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How to Get Rid of Intruders

How to Get Rid of Intruders

Recently I was cornered in the hallway of the new condo building I live in by an overly intrusive lady. Perhaps it’s partly my fault because I have this new rule that I say hello to everyone I meet in the community so that we can start getting to know the neighbors.
Little did I know that I would be pulled into an uncomfortable conversation. All I said was hi, then this woman starts asking me: “what’s wrong with you?” She points at my knee replacement scars and asks: “were you in a car accident?”

My spidey senses started tingling with the feeling that I wasn’t comfortable where this conversation was heading. But, I explained that I’d had joint replacement surgeries due to rheumatoid arthritis, and backed myself a little away because she was encroaching on my personal space.

“I never heard of such a thing,” she said. She stepped close again, intruding on my space and reaching out like she was going to touch me without asking. I could tell that she was about to ask me more questions, and so said I had to leave and went on my way.

I know that my tone grew cold, that my body language screamed: “you are getting too intrusive!” but this woman was not noticing or didn’t care. I’ve seen her again in the hallway and don’t say hello anymore. I don’t want to get to know someone so disrespectful, even if she is a neighbor. Just seeing her gives me the creeps, like she is spying on me.

It wasn’t the first time I had an intruder into my business, and I am sure it will not be the last. I can’t say that I have a perfect response, but I definitely hold my ground on setting boundaries.

While I am open about having rheumatoid arthritis, going through joint replacements, using a wheelchair, and living with disabilities—that does not entitle perfect strangers to ask intrusive questions or make judgments about me. I generally will answer questions and don’t feel troubled by genuine curiosity. I usually don’t mind explaining to children (within limits). But this interest must be genuine, by someone who knows me or wants to know me better. I will not feed creepy fixations or satisfy gossips.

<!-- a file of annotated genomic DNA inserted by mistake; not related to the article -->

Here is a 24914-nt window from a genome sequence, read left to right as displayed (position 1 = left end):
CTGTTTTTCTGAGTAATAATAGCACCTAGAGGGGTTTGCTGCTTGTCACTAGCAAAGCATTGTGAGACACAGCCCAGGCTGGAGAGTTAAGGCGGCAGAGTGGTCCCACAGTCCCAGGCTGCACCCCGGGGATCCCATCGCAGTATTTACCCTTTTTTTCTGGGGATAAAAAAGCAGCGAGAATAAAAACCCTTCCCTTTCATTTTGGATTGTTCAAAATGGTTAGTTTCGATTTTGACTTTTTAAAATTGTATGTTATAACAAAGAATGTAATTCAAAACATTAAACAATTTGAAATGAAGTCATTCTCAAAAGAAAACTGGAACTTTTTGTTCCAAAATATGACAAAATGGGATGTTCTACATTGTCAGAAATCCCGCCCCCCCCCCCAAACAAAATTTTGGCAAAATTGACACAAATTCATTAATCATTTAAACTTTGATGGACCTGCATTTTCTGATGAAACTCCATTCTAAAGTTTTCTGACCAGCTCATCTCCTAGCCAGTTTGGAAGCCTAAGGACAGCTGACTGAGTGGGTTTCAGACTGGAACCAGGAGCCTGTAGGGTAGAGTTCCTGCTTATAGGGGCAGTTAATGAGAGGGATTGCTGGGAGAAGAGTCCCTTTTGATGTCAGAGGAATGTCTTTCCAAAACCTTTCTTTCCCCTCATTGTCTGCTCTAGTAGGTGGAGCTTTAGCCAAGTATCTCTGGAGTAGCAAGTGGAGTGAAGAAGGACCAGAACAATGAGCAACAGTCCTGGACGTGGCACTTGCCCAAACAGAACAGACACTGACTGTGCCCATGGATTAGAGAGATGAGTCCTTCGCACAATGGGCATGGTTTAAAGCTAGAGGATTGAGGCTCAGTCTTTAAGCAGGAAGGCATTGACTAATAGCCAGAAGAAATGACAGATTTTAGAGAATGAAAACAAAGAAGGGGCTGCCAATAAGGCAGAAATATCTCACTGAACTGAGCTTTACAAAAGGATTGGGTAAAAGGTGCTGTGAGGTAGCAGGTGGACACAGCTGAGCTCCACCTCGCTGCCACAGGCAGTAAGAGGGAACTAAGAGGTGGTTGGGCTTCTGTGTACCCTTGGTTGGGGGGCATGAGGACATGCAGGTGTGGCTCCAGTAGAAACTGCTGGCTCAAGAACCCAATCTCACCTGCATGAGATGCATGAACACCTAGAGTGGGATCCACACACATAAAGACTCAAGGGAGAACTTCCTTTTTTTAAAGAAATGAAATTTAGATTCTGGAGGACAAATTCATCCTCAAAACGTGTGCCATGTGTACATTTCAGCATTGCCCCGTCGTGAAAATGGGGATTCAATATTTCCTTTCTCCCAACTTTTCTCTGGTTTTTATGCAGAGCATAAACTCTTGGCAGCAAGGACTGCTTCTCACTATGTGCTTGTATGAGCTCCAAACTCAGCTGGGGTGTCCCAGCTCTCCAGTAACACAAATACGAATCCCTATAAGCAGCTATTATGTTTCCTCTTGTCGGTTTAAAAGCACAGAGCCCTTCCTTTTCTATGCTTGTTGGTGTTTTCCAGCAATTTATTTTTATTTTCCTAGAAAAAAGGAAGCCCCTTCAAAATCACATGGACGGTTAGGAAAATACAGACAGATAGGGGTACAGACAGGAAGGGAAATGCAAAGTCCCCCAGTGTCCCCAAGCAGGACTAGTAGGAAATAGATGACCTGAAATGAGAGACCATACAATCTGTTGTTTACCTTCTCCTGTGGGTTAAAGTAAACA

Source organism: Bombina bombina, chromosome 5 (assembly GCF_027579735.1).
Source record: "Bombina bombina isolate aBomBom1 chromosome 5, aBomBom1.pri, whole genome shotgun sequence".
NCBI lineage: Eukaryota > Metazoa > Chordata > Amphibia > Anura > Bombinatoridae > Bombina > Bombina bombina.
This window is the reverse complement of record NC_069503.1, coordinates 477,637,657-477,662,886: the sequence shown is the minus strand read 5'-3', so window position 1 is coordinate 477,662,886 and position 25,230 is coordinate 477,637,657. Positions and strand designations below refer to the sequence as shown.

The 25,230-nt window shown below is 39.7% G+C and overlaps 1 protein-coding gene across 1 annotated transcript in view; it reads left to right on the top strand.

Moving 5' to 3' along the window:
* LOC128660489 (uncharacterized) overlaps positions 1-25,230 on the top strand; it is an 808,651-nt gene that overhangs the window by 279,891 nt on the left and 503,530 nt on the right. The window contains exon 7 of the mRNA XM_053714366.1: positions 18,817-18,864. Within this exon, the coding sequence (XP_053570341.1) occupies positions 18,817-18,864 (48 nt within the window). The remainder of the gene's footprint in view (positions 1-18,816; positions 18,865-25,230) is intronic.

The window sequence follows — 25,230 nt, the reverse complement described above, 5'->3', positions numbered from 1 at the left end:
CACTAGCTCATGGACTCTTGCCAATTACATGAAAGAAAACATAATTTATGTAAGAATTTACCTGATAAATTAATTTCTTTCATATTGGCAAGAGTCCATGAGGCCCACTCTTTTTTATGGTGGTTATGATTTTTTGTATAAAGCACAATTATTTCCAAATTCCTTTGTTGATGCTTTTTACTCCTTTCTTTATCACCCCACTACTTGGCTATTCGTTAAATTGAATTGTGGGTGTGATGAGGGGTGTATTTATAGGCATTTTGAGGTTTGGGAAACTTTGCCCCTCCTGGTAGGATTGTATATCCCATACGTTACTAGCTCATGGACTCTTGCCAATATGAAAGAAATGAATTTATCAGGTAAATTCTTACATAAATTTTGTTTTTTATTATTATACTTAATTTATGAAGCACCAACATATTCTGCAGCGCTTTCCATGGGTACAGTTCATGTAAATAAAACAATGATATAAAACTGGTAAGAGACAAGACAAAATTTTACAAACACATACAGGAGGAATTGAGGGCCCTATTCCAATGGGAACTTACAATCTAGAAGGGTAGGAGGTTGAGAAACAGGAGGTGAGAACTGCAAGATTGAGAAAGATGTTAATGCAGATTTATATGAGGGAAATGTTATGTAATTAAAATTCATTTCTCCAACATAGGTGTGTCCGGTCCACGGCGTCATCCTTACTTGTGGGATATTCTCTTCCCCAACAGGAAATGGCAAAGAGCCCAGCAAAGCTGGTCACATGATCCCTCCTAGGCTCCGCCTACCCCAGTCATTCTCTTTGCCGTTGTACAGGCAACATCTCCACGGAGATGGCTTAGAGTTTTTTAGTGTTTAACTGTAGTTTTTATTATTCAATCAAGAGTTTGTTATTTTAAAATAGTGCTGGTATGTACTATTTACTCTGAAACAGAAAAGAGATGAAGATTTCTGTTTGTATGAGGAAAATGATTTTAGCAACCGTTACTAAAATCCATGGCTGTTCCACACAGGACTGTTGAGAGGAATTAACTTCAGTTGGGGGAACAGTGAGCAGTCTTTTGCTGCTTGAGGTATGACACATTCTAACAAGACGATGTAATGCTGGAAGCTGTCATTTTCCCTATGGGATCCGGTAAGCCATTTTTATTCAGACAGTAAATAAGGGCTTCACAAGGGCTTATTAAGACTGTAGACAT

Often I just find a way to exit the situation as politely as possible. But I also think it’s perfectly fine to say: “I don’t want to discuss that.” Or: “I don’t know you well enough to share personal information.” Or even: “It’s none of your beeswax.”

Just because I stand out, doesn’t mean that I’m on public display or can be interrogated like I should not have any privacy. These incidents are very likely because I use a fire-engine red wheelchair and have observable joint deformities. People notice and have questions. But I don’t want to be made to feel like a curiosity or zoo animal. I am not a rolling freak show providing entertainment.

No, I am a person and expect to be treated that way. I demand courtesy. Maybe my health story is fascinating and complex (indeed, it is!), but it is my personal story and I won’t tell it to everybody. My struggles are not for entertainment value, but have helped to define the contours of my life.

I’m of the age when I can tell very quickly if people are uncomfortable with my disabilities, fascinated, or creepily interested. There’s a wide spectrum of emotion and response, but I can feel it. My hope is to always be treated as a person first, and maybe never as an interesting specimen. I don’t think it’s too much to ask. For the people who need time to get comfortable, I am OK with that. But the people who think they can get all up into my business before we have barely spoken, need to learn that is the fastest ticket to trouble.

This article represents the opinions, thoughts, and experiences of the author; none of this content has been paid for by any advertiser. The RheumatoidArthritis.net team does not recommend or endorse any products or treatments discussed herein. Learn more about how we maintain editorial integrity here.

Comments

  • tckrd
    1 year ago

    How true how true. Some people don’t really want to know.